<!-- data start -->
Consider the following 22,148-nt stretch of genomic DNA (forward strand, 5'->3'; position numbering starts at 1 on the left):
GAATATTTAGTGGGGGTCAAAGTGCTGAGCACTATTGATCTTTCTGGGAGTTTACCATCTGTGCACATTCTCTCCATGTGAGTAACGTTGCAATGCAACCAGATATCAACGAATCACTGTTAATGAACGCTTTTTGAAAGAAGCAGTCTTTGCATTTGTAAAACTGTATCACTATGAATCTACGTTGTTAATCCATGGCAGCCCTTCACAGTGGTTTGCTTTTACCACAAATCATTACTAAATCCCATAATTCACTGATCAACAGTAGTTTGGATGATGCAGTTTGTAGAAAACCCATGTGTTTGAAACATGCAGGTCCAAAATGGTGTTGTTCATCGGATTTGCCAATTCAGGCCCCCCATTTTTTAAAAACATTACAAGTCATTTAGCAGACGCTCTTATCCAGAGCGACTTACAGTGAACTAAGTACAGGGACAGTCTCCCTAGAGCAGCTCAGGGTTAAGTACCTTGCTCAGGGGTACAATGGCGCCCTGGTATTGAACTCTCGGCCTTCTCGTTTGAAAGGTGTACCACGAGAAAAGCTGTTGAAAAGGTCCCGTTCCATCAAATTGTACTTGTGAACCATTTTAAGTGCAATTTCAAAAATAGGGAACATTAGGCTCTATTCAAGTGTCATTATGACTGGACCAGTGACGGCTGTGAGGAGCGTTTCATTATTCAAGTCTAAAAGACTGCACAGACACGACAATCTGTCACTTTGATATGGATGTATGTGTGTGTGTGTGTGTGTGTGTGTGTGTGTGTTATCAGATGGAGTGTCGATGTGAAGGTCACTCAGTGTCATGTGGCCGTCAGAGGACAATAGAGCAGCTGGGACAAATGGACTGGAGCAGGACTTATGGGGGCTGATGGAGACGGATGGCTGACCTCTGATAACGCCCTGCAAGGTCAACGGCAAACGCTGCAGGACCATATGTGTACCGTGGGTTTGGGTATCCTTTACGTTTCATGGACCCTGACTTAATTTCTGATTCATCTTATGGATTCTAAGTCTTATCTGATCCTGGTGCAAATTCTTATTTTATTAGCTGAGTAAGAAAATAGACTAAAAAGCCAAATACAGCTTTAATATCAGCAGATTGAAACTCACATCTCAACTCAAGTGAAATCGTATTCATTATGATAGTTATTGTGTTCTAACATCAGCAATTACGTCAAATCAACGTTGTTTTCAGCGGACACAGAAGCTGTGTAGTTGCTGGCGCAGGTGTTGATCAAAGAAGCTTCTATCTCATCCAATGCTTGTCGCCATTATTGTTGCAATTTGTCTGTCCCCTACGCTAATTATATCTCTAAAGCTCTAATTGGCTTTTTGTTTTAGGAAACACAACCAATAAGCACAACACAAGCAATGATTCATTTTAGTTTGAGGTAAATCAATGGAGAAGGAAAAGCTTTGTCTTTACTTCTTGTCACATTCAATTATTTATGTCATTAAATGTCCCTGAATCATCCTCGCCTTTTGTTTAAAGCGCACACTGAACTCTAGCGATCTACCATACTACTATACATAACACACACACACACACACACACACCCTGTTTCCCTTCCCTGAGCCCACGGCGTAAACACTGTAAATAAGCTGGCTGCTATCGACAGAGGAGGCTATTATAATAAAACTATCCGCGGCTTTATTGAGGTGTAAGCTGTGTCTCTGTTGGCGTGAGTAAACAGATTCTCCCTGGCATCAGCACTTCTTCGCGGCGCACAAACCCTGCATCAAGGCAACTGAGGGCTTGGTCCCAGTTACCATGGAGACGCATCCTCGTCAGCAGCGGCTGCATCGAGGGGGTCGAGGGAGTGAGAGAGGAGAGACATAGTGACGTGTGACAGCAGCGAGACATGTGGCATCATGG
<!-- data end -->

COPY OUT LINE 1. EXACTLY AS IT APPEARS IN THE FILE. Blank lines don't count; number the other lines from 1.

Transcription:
Consider the following 22,148-nt stretch of genomic DNA (forward strand, 5'->3'; position numbering starts at 1 on the left):